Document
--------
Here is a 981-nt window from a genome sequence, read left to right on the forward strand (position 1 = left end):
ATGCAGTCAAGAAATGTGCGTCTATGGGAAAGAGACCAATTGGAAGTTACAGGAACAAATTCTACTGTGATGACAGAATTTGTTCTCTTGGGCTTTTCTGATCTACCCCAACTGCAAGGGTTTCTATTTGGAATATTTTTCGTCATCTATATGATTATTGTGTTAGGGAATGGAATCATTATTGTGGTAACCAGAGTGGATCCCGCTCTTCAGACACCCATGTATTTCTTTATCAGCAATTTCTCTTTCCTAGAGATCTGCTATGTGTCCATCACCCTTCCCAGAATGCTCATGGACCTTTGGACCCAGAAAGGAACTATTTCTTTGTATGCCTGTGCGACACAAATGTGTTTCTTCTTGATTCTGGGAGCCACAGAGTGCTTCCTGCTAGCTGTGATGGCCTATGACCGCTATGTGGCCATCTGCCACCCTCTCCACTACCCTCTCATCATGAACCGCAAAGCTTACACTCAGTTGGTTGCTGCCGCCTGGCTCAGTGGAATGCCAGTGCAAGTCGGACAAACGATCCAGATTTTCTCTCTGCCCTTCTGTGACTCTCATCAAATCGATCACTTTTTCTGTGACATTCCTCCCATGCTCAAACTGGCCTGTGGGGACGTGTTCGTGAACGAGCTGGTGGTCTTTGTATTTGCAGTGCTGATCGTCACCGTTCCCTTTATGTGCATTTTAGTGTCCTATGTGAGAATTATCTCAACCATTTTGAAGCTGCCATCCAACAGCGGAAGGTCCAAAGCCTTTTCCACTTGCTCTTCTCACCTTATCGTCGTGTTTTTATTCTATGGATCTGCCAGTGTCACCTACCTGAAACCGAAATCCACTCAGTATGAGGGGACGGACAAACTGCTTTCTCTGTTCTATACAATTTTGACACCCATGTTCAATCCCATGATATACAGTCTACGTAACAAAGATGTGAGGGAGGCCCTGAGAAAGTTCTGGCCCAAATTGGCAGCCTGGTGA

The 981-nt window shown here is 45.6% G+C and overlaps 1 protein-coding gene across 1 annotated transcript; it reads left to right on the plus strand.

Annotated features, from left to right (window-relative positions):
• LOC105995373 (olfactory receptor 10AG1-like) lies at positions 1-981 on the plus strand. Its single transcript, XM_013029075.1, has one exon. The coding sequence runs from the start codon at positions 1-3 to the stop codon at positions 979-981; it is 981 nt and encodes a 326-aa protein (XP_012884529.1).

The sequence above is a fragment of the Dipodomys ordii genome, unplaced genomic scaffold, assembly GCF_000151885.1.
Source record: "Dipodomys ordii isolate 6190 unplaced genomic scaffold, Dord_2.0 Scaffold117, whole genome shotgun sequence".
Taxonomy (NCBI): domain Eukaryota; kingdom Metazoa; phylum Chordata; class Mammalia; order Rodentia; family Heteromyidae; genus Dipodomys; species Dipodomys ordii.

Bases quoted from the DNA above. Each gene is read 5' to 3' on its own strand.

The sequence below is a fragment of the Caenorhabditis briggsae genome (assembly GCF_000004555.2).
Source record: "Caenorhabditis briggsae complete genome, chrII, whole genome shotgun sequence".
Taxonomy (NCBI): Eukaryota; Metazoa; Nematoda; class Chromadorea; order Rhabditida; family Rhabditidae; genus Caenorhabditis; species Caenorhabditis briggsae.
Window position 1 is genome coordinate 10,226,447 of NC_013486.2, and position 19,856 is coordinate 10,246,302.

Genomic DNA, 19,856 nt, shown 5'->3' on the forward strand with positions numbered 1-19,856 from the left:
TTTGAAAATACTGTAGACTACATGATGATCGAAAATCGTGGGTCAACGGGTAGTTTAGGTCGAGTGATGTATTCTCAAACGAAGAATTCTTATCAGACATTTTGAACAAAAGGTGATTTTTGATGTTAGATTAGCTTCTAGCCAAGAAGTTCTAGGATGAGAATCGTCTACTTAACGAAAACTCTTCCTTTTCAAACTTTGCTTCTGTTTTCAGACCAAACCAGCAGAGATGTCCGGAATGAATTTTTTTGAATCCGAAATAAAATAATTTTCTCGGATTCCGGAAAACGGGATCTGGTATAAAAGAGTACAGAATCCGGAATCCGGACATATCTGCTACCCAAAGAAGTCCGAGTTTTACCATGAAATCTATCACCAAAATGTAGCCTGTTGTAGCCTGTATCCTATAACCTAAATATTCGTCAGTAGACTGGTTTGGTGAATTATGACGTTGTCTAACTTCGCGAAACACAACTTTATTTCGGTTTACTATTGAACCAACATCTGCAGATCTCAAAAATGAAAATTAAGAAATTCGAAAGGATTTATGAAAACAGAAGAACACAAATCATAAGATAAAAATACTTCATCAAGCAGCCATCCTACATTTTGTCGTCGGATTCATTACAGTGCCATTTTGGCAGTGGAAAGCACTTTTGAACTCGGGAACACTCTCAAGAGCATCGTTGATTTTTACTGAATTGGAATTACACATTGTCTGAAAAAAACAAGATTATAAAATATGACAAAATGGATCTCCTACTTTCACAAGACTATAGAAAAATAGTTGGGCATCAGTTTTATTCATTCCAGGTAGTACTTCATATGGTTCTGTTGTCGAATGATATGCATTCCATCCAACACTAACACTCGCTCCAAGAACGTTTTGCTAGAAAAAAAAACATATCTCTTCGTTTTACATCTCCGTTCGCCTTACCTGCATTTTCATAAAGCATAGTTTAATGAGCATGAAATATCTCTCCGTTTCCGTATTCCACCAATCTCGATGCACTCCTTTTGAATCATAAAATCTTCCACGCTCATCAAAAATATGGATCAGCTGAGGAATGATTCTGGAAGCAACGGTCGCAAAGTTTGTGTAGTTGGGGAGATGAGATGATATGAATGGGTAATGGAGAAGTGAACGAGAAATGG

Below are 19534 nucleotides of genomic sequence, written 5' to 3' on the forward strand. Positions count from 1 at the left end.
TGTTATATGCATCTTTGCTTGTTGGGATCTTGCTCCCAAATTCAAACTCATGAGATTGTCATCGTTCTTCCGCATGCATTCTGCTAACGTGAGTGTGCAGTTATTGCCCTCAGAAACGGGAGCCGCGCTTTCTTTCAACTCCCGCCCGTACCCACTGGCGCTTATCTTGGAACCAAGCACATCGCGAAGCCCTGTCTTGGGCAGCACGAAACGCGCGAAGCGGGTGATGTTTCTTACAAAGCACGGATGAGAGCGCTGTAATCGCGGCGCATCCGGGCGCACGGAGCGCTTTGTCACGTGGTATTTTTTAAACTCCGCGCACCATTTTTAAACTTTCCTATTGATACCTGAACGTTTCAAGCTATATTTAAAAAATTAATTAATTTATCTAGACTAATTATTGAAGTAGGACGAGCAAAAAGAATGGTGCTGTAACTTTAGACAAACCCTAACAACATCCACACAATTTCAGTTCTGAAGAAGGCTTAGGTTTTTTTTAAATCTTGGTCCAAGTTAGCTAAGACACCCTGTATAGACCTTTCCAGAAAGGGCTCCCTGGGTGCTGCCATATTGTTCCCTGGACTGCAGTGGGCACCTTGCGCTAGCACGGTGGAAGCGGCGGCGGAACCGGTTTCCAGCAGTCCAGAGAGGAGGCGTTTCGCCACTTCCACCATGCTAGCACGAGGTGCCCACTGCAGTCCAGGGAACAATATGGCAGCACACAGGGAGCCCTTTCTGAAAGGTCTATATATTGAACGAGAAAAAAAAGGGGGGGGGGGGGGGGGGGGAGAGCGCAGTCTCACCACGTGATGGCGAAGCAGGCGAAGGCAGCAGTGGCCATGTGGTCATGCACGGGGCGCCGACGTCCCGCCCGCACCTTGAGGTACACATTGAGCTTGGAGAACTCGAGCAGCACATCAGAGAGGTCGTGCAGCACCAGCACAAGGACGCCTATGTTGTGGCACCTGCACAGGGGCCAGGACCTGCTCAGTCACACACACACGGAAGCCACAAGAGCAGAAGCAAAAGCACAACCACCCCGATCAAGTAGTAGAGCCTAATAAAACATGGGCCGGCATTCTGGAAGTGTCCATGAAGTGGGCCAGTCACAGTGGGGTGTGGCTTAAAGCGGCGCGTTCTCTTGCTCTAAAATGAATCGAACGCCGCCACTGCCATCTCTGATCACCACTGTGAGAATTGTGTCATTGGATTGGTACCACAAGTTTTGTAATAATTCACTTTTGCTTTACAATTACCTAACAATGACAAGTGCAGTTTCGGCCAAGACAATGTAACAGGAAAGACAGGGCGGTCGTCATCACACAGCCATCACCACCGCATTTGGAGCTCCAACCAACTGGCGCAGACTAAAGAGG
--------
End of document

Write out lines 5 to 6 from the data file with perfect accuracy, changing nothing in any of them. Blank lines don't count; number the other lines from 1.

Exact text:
• LOC105995373 (olfactory receptor 10AG1-like) lies at positions 1-981 on the plus strand. Its single transcript, XM_013029075.1, has one exon. The coding sequence runs from the start codon at positions 1-3 to the stop codon at positions 979-981; it is 981 nt and encodes a 326-aa protein (XP_012884529.1).

The sequence above is a fragment of the Dipodomys ordii genome, unplaced genomic scaffold, assembly GCF_000151885.1.